What to Do if You Get Evicted
With government protections being lifted, many people could face eviction notices in the months to come.
If you know eviction is likely, moving before the formal process begins can be beneficial.(Getty Images)
As COVID-19 spread across the country, states shut down, businesses closed their doors and millions of Americans filed for unemployment. For out-of-work families, state and federal moratoriums on evictions meant they didn't have to worry about landing in the street in the midst of a pandemic.
However, those eviction moratoriums are beginning to lift, which means tenants who haven't been paying their rent could be facing an eviction notice soon. The pause on evictions from federally financed properties, implemented by the CARES Act, is set to expire on July 24, and many states are already rolling back protections.
"I don't think any landlord I've ever known wants to kick people out," says Steve Siebold, co-author of the book "How Money Works: Stop Being a Sucker." Still, landlords have their own bills to pay and need to move out non-paying tenants.
If you find yourself on the receiving end of an eviction notice, here's what to expect.
How Long Does an Eviction Take?
Eviction procedures vary from state to state and may even differ by county within a state. Pre-pandemic, an eviction in Phoenix could be completed in as little as three weeks while those in California may have taken as long as six months, according to Nick Mertens, vice president of property management at Atlas Real Estate, a property management firm that oversees approximately 3,400 units in Colorado and Arizona.
While the timeline can vary, all states generally follow the same basic steps. Tenants must first be provided an eviction notice. Then, a hearing is scheduled so a court order can be issued to require the tenant to vacate the premises. If the tenant does not leave voluntarily, a landlord typically must wait until a sheriff can accompany them to the property and enforce the eviction notice.
With court cases paused for months during state shutdowns, the eviction process could take significantly longer than normal once cases resume.
"The courts are going to be so backlogged because there are a tremendous amount (of cases) so you may not get evicted for five or six months," says Howard Dvorkin, personal finance expert, CPA and chairman of Debt.com. Tenants may also find courts to be more sympathetic given the COVID-19 pandemic. "Judges, frankly, are not going to be that anxious to throw people on the street," according to Dvorkin.
Finding Housing After an Eviction
If you know you're going to be evicted, it can be beneficial to move before the formal process begins.
"It makes it really hard to rent again if you have an eviction on your record," Mertens says. If you're behind on payments and know you can't catch up, a better option may be to strike a deal with the landlord or property management firm. They may be willing to drop the eviction proceedings if you agree to move out voluntarily and leave the unit in good condition.
However, if a formal eviction does take place, the best way to find housing later is to be honest about your previous situation. Most landlords will discover the eviction when conducting their background checks so it's best to share that information before they find it themselves.
"Some landlords don't want to hear your problems," Dvorkin says. As a landlord himself, though, he says honesty can make a difference when considering a rental application. "I have found when people are upfront with me about past issues, I feel much better," he says.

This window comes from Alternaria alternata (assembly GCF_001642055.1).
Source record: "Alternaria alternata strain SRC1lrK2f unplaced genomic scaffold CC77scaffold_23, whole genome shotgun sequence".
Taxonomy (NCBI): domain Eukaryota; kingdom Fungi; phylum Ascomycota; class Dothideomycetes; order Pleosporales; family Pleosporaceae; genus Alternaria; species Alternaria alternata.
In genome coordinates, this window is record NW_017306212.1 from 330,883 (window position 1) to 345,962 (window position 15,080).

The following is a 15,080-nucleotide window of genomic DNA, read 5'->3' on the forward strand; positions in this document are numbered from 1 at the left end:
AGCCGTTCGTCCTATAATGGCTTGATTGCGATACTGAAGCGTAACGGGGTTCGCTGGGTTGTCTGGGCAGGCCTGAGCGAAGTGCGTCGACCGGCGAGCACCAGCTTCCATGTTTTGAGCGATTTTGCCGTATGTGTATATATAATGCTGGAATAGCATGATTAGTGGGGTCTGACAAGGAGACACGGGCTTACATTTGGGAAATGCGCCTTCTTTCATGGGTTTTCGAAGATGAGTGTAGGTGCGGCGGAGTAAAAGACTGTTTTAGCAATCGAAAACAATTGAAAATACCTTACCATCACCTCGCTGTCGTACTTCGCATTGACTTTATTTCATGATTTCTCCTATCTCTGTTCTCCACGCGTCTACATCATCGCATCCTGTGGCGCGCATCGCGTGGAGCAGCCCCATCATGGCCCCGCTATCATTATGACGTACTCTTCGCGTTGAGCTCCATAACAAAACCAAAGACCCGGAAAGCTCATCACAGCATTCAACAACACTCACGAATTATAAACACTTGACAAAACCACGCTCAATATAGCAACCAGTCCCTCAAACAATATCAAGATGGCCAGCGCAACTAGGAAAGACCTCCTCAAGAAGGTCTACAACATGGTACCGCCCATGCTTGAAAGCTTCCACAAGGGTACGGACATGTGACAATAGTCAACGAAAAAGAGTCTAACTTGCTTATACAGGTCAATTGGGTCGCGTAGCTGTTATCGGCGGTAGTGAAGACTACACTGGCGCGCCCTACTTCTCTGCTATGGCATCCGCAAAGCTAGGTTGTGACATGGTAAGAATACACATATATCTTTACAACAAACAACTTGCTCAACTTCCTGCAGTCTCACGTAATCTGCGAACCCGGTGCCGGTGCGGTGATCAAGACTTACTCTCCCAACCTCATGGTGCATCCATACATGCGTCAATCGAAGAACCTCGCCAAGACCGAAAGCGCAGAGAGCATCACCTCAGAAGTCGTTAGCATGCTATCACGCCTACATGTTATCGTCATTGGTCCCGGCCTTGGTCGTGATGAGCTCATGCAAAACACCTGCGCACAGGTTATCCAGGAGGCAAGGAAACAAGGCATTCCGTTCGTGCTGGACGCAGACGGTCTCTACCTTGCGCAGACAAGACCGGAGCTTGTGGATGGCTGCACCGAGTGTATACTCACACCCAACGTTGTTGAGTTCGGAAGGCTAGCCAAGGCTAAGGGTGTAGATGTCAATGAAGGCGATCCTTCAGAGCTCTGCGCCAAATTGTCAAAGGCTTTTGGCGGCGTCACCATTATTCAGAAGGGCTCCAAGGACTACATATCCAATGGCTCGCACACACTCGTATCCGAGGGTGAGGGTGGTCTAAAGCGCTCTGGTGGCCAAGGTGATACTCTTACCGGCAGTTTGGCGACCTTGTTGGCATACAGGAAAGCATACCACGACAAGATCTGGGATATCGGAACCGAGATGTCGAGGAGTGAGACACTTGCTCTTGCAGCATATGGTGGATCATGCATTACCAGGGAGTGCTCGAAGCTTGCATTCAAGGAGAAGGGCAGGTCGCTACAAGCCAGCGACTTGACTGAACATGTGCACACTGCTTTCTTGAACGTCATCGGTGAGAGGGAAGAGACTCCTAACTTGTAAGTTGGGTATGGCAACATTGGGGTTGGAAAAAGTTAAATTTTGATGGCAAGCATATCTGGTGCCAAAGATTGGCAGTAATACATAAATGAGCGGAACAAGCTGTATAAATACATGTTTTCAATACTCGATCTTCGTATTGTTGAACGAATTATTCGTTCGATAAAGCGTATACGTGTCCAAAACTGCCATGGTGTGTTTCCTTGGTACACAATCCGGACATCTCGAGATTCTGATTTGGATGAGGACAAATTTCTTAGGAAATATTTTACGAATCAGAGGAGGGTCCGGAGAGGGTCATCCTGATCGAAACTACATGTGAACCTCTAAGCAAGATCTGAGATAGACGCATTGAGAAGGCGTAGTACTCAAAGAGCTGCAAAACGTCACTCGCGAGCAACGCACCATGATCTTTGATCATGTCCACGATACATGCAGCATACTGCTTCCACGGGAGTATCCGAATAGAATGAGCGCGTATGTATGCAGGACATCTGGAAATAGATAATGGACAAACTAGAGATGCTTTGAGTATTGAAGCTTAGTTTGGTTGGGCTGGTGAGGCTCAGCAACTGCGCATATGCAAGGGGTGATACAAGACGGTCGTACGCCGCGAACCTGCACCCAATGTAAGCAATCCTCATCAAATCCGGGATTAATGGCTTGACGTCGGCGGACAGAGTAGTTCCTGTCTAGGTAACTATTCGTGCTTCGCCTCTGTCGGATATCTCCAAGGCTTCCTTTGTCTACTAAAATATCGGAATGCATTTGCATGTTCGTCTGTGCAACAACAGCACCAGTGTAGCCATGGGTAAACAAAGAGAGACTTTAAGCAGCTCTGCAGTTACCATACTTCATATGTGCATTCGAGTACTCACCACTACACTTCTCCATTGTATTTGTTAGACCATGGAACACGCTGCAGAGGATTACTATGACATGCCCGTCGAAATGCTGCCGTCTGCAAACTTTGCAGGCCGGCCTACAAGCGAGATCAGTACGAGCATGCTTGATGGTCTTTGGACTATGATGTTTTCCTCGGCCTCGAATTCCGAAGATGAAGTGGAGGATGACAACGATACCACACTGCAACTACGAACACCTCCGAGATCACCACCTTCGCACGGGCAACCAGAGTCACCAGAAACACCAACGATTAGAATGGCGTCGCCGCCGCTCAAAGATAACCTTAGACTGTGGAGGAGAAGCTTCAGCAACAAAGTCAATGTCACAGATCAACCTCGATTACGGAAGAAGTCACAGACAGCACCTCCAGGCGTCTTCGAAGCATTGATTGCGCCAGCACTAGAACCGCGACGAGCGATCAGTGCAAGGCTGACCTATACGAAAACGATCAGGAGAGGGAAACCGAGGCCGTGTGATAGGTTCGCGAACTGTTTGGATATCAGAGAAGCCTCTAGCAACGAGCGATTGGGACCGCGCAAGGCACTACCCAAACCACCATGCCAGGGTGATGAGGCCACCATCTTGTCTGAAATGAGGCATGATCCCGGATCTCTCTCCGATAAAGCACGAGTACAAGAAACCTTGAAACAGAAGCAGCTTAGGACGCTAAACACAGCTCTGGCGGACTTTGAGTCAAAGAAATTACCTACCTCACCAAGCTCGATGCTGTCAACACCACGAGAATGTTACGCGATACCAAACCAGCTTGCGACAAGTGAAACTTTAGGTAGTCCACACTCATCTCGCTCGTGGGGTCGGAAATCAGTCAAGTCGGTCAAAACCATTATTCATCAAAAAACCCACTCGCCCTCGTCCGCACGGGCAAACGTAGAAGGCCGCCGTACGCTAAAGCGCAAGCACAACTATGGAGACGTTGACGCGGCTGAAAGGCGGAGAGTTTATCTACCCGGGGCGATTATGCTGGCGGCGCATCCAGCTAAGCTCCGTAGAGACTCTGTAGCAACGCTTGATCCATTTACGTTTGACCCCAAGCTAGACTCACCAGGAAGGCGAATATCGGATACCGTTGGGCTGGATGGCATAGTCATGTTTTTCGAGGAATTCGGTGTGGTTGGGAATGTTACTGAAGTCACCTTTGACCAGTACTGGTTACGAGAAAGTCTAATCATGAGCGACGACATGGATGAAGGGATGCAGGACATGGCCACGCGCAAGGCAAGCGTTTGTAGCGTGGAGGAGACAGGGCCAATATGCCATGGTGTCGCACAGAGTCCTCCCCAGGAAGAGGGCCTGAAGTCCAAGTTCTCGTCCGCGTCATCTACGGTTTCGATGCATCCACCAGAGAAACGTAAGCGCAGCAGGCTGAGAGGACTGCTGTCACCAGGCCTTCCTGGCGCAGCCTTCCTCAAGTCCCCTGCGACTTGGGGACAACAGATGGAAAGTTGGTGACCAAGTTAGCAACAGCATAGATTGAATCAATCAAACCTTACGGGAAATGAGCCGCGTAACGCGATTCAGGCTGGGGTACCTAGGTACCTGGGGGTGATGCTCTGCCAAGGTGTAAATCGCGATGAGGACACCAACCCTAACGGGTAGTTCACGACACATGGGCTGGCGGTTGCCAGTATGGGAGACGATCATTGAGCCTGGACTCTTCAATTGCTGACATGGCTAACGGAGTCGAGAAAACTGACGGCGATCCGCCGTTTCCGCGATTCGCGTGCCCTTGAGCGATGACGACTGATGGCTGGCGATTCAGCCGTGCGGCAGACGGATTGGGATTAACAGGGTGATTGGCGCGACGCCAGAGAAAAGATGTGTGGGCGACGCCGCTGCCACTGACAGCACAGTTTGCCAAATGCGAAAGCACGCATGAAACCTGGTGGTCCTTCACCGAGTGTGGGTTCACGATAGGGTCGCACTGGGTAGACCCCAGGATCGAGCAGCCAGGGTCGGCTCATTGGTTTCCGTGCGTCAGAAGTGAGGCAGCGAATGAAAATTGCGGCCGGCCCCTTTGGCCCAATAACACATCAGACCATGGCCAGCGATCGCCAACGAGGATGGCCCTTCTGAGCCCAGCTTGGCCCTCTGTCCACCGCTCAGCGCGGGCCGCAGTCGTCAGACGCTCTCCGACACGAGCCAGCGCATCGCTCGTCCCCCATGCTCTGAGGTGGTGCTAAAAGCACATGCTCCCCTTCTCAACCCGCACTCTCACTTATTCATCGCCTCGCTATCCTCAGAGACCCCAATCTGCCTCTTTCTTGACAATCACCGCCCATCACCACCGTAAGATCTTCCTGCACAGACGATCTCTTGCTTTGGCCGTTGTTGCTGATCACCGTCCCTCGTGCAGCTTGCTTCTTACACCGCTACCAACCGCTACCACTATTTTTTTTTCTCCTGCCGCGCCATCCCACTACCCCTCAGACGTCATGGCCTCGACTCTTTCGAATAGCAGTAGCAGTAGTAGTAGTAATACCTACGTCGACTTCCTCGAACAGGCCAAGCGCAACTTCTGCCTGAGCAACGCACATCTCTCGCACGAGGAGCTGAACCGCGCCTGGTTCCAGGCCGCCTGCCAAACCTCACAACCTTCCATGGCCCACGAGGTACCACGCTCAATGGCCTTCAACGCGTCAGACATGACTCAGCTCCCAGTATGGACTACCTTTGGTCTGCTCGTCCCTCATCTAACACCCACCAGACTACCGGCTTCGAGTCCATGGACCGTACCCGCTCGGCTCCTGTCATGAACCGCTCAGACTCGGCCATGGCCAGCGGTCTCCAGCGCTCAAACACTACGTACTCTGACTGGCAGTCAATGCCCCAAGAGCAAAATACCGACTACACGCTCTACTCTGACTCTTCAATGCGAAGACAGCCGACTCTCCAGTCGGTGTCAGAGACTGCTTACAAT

Even if a landlord is willing to overlook a past eviction, expect to pay more for a down payment or security deposit than what would otherwise be required.
READ:How to Negotiate With Debt Collectors. ]
How to Get an Eviction Off Your Record
Depending on whether your landlord reports to the credit bureaus or a financial judgment is entered against you by the court, evidence of your eviction could end up in your credit report. This information should drop off automatically after seven years.
A formal eviction also creates a court record, and this cannot be easily erased or hidden. The only way to remove the eviction from your record would be to have it expunged. Typically, the landlord would need to agree to that, which would mean settling any past due amount. Depending on your state's rules, you may also be able to motion the court for an expungement if certain circumstances exist, such as if the property was in foreclosure or you moved out prior to the eviction being finalized.
There are lawyers who can help with these cases, but they may be expensive. "Who has money for a lawyer if you can't pay your rent?" Siebold asks. He recommends trying to work with your landlord directly to reach a resolution, preferably before you are evicted and not after.
"I think goodwill goes a long way when it comes to eviction," Siebold says. Offering collateral or partial payments are two ways to show a landlord that you're committed to meeting your obligations. Keep a record of your communication and get any agreement in writing.
It's better to avoid eviction in the first place than to try to remove it from your record later, Mertens says. What's more, it's in the landlord's best interest to avoid an eviction, which can be a long and costly process. "It's not good for the resident, and it's not good for the property management company," he explains. "No one wants (an eviction) to happen."
By talking to your landlord now and making payment plan arrangements before state and federal protections are lifted, you might not have to worry about what to do if you get evicted.